July 12, 2020
Pastor Jenny Lee, Ph.D.
“This is What We Despised”
Two weeks ago, I watched internet news about a young man’s story. He is 51 years old, who was confirmed positive for COVID-19. He was fighting the disease to survive, but he finally ended up dying in the hospital. The news opened his testamentary letter to the public. According to the story based on his last message, he was a sincere person, who followed the rules of daily life and took care of his physical health well. Notably, while experiencing a worldwide pandemic, he consistently washed his hands as often as he could and wore a mask when he went out, but mostly tried to stay at home for safety reasons.
Meanwhile, one day, he was hanging out with very close friends for his best friend’s birthday party. He thought that it would be okay because they are close friends and just ten people gathering. They did not wear masks and drank beer together. However, there was a person with subclinical infection of COVID-19, and then they all were confirmed positive for COVID-19. One out of ten, he had a medical history with his lung, which led him to a fatal wound. He wrote, “I should keep wearing a mask, and social distancing from others. I did not do it only one time because it was a small gathering with close friends. But, it was what I despised. Please keep wearing masks when you are hanging out.” His story gave us a good lesson. A minor thing in daily life could make a big deal. Furthermore, it ultimately could change our destiny.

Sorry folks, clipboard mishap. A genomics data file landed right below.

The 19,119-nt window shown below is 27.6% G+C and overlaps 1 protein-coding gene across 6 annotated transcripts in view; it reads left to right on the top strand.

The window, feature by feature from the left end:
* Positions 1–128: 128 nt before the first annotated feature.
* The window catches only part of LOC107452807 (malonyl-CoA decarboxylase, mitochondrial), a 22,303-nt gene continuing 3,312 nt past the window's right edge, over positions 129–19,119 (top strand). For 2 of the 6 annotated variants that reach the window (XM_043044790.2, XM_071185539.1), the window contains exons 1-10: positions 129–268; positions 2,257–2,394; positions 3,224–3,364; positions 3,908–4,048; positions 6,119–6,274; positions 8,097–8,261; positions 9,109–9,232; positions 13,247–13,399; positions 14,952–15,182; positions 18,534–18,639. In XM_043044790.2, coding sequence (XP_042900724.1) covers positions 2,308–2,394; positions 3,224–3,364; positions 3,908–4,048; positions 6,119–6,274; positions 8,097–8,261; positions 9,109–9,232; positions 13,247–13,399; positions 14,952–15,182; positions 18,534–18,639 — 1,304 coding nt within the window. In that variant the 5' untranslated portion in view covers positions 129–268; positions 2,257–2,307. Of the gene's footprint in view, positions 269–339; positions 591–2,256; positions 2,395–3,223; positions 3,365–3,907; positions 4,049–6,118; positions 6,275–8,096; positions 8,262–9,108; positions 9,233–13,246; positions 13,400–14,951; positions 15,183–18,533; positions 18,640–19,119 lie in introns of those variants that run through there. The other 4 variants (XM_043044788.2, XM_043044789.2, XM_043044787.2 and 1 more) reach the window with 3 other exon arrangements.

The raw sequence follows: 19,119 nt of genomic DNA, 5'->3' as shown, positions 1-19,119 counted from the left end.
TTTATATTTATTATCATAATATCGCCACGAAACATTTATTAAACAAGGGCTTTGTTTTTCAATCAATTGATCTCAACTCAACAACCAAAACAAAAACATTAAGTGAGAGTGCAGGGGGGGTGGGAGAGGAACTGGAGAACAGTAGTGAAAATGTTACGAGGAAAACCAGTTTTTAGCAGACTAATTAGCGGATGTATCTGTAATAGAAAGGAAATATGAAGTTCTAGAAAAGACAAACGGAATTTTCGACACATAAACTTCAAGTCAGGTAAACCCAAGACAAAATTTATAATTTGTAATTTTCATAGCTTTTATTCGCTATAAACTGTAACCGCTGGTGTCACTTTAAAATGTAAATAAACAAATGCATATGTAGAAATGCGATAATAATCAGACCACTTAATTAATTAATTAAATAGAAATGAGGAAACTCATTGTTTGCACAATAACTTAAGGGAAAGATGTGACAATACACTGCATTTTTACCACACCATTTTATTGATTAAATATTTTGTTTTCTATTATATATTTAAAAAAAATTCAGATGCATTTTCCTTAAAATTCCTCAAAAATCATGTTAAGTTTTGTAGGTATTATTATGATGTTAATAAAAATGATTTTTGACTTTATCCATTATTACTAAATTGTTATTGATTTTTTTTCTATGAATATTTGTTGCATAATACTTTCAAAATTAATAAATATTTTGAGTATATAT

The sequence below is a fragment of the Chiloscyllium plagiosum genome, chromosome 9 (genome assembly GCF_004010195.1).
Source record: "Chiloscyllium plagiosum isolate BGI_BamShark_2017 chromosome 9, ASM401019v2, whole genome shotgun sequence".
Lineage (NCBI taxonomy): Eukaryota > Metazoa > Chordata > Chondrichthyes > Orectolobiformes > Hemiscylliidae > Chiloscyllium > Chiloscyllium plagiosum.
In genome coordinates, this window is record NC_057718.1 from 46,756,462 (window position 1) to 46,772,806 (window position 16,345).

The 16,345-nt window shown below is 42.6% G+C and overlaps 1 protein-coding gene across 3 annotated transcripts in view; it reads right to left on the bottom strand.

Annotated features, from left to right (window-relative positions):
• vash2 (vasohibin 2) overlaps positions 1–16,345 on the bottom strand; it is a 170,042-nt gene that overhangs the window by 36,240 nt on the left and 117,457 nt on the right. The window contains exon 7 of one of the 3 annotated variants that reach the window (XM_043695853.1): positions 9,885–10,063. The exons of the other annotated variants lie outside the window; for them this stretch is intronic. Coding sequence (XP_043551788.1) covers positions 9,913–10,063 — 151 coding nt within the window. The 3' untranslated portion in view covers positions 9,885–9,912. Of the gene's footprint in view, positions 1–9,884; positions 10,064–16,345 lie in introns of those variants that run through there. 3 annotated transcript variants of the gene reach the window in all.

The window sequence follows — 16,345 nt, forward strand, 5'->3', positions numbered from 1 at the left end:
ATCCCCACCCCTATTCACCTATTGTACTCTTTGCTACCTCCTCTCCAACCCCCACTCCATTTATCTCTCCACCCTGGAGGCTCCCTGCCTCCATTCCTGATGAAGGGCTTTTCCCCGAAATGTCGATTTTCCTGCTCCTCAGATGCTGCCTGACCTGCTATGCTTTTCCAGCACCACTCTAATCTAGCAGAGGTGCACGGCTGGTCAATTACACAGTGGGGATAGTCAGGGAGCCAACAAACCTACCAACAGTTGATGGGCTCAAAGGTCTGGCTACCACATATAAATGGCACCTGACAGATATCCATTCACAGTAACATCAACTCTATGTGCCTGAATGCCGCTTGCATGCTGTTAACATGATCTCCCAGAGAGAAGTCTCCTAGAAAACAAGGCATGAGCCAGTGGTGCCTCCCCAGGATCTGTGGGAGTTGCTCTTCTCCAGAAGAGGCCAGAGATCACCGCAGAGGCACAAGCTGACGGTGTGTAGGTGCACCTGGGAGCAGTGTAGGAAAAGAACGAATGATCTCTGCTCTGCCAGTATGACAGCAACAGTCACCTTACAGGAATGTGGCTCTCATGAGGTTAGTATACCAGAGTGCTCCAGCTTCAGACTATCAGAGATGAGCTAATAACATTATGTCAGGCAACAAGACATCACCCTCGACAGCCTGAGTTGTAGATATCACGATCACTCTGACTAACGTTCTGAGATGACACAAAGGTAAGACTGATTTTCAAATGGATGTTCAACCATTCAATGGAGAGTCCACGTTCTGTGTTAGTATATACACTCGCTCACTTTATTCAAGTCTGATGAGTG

Today, I would like to talk about “what we despise.” Sometimes we despise a minor thing in daily life, but it must be a big thing. Think about breathing. We breathe unconsciously every moment when we are healthy. It is essential whether we are aware of it or not because without breathing, we cannot sustain our life.
What about drinking water? Drinking water every day could be a minor thing when you are healthy, but it must be a big deal when you are weak. When you are healthy, you may despise drinking water for a minor thing in daily life. However, it may cause a health problem. I was a person who did not like to drink beverages and liquid items, including water and soups. One day, I got severe pain in my gut and went to an emergency room. My doctor told me that I have a severe problem with congestion and blood circulation because I did not drink enough water in daily life. After that was happening, I drink water consciously every morning like liquid medication. I even have an app on my phone as a healthy habit to check if I drink water every morning. This is what I despised in daily life for a minor thing. Even though I hate drinking water, I have to drink it to sustain my health. It is not necessary to argue about it, but just follow it because I trust my doctor. It seems to be a minor thing, but it could make a big deal for my life.